Exploit the Web
In the two examples that I gave, example 2 seemed all four connected on a one-to-one basis.
You might not write something similar, but it’s good for you to make the characters involved with each other as much as possible. This means that you have a longer story and the story has more tension and conflict.
What Makes a Love Square Work in a Story?
I always say that creative writing has no immutable boundaries and no rules set in stone.
It is the same thing when it comes to writing a great love square or love rectangle. After all, every writer wants to pour their imagination, not just follow a set of rules or guidelines written but someone else.
Having said that, I believe that great love squares have things in common, and here are some of those things that can make your love square story great:
- All of the relationships should be set up in the earliest sections of the story.
- All of the relationships should be allotted adequate time and almost in equal quantities.
- There should be clear distinctions between couples. Each couple should be unique in a particularly elaborate way.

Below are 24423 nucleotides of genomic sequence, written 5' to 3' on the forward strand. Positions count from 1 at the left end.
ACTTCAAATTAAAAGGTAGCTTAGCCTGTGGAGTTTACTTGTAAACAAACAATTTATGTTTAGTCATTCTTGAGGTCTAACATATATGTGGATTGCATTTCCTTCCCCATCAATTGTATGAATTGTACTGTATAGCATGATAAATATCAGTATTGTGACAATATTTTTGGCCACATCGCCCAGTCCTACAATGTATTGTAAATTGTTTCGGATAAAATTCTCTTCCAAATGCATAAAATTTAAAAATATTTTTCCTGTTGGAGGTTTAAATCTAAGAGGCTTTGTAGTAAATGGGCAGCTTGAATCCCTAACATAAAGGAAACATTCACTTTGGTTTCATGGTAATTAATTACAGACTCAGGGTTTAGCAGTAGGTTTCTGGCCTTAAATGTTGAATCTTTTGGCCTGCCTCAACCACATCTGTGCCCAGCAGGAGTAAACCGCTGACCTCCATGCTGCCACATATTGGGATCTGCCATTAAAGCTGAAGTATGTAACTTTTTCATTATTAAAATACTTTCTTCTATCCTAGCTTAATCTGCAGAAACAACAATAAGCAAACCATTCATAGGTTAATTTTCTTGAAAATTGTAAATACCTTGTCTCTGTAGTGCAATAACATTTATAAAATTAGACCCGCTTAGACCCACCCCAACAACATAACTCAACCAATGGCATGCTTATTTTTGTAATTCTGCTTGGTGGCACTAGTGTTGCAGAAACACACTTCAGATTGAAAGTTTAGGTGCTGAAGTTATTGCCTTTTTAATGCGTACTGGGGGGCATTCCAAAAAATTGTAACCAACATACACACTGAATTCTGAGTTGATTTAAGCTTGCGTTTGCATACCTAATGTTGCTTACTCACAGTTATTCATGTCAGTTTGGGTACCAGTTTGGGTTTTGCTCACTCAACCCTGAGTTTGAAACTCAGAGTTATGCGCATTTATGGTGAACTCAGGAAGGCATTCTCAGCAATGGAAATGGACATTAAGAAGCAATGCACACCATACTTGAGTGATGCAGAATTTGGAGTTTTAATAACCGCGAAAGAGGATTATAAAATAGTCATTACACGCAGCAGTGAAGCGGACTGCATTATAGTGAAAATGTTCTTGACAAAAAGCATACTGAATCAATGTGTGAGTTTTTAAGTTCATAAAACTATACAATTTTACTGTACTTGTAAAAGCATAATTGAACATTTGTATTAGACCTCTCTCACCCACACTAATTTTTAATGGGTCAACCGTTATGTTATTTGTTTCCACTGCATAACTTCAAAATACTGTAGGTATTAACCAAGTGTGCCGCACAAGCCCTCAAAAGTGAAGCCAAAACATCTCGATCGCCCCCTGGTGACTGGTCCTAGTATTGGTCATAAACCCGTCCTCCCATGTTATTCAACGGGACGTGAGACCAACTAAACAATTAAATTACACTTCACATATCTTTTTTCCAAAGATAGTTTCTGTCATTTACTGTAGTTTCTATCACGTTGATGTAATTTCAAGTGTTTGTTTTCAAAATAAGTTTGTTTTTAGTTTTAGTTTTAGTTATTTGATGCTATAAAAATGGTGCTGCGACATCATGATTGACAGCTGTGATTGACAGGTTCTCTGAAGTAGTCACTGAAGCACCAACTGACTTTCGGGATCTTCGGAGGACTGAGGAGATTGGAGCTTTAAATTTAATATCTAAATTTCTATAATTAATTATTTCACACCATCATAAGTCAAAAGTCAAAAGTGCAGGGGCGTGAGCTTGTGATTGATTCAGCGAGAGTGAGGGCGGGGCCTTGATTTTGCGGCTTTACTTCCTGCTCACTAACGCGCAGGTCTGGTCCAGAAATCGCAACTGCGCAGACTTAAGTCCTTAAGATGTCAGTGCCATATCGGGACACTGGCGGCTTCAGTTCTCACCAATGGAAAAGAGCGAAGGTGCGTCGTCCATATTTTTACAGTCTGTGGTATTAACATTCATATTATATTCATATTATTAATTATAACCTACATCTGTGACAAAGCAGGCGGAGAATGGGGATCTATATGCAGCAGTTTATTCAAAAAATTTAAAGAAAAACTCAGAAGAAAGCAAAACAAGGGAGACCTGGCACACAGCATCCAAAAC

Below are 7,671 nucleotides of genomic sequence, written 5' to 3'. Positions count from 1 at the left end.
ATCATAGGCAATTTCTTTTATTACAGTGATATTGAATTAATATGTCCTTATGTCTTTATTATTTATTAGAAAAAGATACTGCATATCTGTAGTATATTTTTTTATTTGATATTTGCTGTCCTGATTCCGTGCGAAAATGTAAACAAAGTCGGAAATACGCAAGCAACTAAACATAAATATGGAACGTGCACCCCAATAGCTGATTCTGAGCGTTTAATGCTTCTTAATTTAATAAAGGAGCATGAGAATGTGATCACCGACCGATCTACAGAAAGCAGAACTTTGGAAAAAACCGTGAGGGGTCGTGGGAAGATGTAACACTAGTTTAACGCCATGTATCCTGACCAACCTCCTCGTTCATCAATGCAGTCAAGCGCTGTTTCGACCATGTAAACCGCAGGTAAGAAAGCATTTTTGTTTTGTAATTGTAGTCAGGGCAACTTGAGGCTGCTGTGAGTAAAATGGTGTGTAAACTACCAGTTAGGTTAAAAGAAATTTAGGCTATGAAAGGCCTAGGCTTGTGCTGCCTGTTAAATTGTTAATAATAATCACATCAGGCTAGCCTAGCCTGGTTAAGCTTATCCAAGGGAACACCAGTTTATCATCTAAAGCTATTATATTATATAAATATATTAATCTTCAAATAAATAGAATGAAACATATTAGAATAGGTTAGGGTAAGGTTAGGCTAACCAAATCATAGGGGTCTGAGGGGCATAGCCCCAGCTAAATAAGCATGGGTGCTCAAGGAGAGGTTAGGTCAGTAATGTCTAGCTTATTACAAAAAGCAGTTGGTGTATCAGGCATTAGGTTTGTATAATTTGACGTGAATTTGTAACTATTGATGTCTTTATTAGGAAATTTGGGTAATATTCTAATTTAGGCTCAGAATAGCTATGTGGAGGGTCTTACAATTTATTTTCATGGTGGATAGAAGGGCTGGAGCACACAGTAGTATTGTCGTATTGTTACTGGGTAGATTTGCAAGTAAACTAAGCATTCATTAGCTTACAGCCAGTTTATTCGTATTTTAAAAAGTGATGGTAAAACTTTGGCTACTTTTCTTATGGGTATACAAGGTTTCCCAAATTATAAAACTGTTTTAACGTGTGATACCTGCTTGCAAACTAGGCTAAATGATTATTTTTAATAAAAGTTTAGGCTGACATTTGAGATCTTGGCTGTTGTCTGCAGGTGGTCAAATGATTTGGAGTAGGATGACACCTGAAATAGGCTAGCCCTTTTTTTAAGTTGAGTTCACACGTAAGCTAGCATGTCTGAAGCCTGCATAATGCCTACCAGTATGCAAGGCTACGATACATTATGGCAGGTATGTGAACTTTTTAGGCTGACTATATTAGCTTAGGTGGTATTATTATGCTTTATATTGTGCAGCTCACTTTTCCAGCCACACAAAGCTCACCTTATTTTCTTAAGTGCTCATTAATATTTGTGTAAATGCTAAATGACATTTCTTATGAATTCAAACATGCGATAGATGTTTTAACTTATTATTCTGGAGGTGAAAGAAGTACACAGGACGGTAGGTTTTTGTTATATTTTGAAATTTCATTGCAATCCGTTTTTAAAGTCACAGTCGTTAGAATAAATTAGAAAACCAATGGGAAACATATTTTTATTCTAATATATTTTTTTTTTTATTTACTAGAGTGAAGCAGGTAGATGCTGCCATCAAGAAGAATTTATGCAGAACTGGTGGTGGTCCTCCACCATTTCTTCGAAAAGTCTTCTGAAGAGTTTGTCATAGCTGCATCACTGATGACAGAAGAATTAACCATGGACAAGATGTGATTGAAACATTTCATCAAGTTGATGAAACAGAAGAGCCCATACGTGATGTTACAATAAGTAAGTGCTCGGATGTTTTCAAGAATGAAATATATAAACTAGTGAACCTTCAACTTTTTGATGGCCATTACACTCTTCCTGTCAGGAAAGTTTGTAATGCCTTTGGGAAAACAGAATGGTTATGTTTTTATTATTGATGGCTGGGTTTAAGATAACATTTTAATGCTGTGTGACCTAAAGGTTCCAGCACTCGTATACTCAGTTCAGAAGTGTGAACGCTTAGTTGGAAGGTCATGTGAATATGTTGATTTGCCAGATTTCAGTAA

- More than one character is—in some way—involved with at least two other characters.
- As the story moves forward, all of the relationships have to experience some form of change.
- Unless you’re planning a series, all of the relationships should have a clear resolution.
Love Square vs. Love Triangle
Ah, love triangles! A classic story trope for any romance novel. But what about a love square? A love rectangle? Which one is spicier?
Which is better—a love square or a love triangle?
What if you have more than two men or women pining after the same person?
The thing with us humans is that we are always searching for more, more, more!
And I know that I’m not the only one who’s ever thought “I could write a story with more than two characters vying for the same love interest, I could write three!”